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Unformatted text preview: ECE 562: Advanced Digital Communication Lecture 2: Histogram to Optimum Receiver Introduction In this lecture we focus our study on how to use the detailed statistical knowledge available in the histogram of the noise in doing reliable communication at a desired level of reliability. Though our specific interest will be on the Gaussian statistics, it helps (for later lectures) to study the more general situation. For a fixed transmission strategy, we will derive the optimum receiver in terms of minimizing the unreliability of communication. Towards doing this, we formally define what unreliability means by carefully looking at the different sources of randomness and what statistical assumptions we make about them. We conclude with a fundamental relation between the variance of the noise 2 , the transmit energy constraint E , and the reliability of communication. Sources of Randomness There are two sources of randomness from the perspective of the receiver: one intrinsic (the information bits itself is unknown) and the other extrinsic (the additive noise introduced by the channel). The receiver typically knows some statistical information about these sources of knowledge. Statistics of the bit : this is the fraction of bits that are 0. If there is some prior information on how likely the transmitted information bit is say, 1, then that could factor in the decision rule. In the extreme instance, if we somehow knew before the communication process that the information bit is 1 for sure, then we dont need to worry about the received voltage. We just decide at the receiver that the information bit is 1. Many a time, no such prior knowledge is available. In this case, we suppose that the information bit is equally likely to be 1 or 0. Noise Statistics : knowing whether the noise is more likely to be small or large will help the receiver make the decision. For instance, if the noise is more likely to be near zero than large, the receiver would likely pick the nearer of the two possible transmit voltages as compared to the received voltage (the so-called nearest-neighbor rule). One of the main conclusions at the end of Lecture 2 is that additive noise in the physical world is (far) more likely to be near its mean than away from it. Figure 1 illustrates the action taken at the receiver. Formal Definition of Reliable Communication Consider a single bit to be communicated reliably. Figure 2 diagrammatically illustrates the familiar bits-to-voltages mapping at the transmitter. 1 Channel- y (information about signal and channel) Receiver- b = 0 or 1 Figure 1: The basic block diagram of a receiver.- r- E r E 1 Figure 2: Mapping for sending 1 bit across an AGN channel....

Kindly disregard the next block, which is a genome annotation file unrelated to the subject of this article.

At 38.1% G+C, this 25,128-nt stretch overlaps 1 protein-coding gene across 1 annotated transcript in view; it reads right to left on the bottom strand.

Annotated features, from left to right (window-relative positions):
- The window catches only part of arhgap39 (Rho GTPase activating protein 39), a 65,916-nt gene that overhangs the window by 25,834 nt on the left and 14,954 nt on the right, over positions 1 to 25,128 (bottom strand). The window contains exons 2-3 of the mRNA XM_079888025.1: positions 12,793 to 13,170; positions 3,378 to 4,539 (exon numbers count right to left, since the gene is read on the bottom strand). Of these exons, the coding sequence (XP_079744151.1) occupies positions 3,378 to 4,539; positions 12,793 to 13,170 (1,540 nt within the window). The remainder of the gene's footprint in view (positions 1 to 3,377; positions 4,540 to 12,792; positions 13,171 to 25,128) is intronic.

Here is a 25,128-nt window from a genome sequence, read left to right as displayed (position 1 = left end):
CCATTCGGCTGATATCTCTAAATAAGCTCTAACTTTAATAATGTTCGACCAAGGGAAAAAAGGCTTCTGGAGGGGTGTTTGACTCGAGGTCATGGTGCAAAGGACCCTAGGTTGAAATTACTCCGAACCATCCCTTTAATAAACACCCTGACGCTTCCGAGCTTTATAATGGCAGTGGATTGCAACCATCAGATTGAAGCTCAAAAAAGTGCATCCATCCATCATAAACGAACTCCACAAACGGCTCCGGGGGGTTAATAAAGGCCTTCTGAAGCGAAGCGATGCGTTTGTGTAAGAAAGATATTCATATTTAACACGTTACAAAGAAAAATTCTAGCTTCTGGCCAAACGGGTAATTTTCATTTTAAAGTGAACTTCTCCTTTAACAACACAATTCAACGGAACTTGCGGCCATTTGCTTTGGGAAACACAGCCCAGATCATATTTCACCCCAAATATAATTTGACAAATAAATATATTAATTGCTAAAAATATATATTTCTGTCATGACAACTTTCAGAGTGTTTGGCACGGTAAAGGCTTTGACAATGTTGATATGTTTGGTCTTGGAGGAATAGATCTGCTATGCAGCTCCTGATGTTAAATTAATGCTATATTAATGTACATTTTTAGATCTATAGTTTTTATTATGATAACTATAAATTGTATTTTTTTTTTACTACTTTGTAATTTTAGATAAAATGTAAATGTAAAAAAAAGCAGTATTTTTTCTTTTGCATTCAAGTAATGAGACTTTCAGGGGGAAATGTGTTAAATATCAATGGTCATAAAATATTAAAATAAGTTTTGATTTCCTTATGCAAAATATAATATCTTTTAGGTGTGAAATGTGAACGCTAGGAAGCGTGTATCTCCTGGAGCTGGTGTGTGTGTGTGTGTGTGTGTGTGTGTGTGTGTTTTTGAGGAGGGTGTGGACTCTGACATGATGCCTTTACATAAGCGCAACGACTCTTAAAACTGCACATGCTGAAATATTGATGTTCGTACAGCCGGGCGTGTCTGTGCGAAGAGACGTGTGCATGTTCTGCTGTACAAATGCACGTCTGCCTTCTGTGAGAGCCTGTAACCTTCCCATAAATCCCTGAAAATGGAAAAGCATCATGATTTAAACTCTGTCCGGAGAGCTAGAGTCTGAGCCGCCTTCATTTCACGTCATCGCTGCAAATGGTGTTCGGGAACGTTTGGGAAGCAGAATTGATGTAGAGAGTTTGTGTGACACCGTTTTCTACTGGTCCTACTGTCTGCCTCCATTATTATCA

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This note was uploaded on 01/30/2009 for the course ECE 562 taught by Professor Pramodviswanath during the Fall '08 term at University of Illinois at Urbana–Champaign.
- Fall '08